Coffins, flowers as shipwreck survivors and dead arrive in Italy

Surviving migrants are brought aboard Irish and Italian Navy life-boats in the area where their wooden boat capsized and sank off the coast of Libya on Aug 5, 2015.
Surviving migrants are brought aboard Irish and Italian Navy life-boats in the area where their wooden boat capsized and sank off the coast of Libya on Aug 5, 2015. PHOTO: REUTERS

PALERMO, Italy (AFP) - Survivors of a shipwreck off the coast of Libya, in which some 200 migrants were feared drowned, arrived in Sicily on Thursday, as the Irish crew that rescued them described battling to save lives.

Flower-topped coffins containing the bodies of the recovered dead were loaded into black funeral vans.

Save the Children said three of those who died were “very young” children.

The fishing boat, believed to have been carrying more than 600 people, ran into difficulty about 15 nautical miles off Libya on Wednesday and tipped over when rescuers neared, after frantic migrants rushed to one side in their desperation to be saved.

Irish patrol vessel Niamh, first on the scene of the disaster, arrived in Palermo with 367 survivors, including 12 women and 13 children, as well as 25 bodies recovered. It is feared over 100 people were trapped in the hull and went down with the boat.

Red Cross workers handed out water and shoes to those disembarking, who were believed to hail from Sub Saharan Africa, Syria and the Indian subcontinent. Tents on the portside provided shade from the blazing sun and privacy for health checks.

It is not the first time a boat making the perilous journey across the Mediterranean has overturned because of sudden movement onboard when help is in sight.

Many migrants cannot swim, making it a race against time for rescue workers trying to pull them from the water.

Commander Ken Minihane said his crew had done everything to try and save a child plucked from the sea, but could not revive him.

“It was very upsetting to see a mother and father grieving for their young child, and our personnel tried to resuscitate him but unfortunately there was nothing they could do,” he told journalists at the portside.

Earlier, Juan Matias, a project coordinator for Doctors Without Borders (MSF), described the nightmare he witnessed out at sea.

“It was a horrific sight, people desperately clinging to lifebelts, boats and anything they could, fighting for their lives, amidst people drowning, and those who had already died,” he said.

The MSF boat Dignity One was the second vessel on the scene and helped rescue panicking children and adults from the water. It was delayed, however, by being diverted en route to help another boat in trouble with 94 people aboard.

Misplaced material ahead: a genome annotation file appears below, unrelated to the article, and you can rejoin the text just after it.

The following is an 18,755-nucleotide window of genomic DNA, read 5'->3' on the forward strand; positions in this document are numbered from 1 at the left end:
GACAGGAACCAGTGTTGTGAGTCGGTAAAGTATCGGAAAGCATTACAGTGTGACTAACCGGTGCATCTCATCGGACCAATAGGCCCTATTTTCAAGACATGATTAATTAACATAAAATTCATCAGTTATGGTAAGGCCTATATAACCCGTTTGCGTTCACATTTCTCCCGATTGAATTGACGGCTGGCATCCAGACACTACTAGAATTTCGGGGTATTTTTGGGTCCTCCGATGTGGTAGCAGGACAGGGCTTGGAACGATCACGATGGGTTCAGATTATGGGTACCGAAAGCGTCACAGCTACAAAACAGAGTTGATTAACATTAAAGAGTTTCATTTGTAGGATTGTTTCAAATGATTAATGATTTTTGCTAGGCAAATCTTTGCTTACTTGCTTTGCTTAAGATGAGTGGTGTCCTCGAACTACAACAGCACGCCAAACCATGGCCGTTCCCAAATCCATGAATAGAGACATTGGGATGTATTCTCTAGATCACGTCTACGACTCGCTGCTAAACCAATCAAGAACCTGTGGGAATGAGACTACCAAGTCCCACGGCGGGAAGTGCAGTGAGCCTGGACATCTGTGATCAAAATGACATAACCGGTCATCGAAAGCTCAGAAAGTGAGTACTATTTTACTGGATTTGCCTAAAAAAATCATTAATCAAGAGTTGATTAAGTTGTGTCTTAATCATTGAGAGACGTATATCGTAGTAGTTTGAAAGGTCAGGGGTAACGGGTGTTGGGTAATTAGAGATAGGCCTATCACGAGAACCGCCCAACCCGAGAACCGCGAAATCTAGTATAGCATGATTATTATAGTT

“The fact that we were first called to assist this boat and then shortly afterwards sent to another one highlights the severe lack of resources available for rescue operations,” Matias said.

More than 2,000 people have already died trying to cross the Mediterranean to Europe this year, according to IOM.

The government in Italy, one of the countries bearing the brunt of the crisis, has pleaded repeatedly for more resources to deal with the unremitting wave of boats from the coast of North Africa.

Italy’s coast guard on Thursday said it had saved 381 migrants on another boat, which then sank 30 nautical miles off the Libyan coast.

The MSF comments were echoed by the deputy director of the European Borders Agency Frontex, Gil Arias-Fernandez, who told El Mundo daily that there was a shortage of resources to prevent disasters, because countries were reluctant to lend equipment.

“We have the necessary money but we don’t have the ships, planes and border guards in which to invest the money. We are not getting an adequate response from the European members to meet our needs,” he said.

“It is difficult to guarantee that we won’t have more tragedies,” he said in a separate interview with Spain’s radio Cadena Cope.

The moment when the boat overturned and the migrants were tipped into the sea “was like being flung from a catapult,” Mohamed, a Palestinian farmer, told MSF in a story recounted in the Italian daily Corriere della Sera.

His daughter Azeel “disappeared underwater. I could only see heads, all around, amid the waves, everyone pushing down on everyone else to try and stay afloat,” he said.

“A wall between me and my daughter, while my wife was gasping for breath.

“And I dived under, ready to die to save my daughter,” he said, describing how he managed to rescue her – “I don’t know how” – and pull his wife to a lifeboat as well.

Wednesday’s disaster was the worst in the Mediterranean since 800 migrants were feared drowned off Libya in April.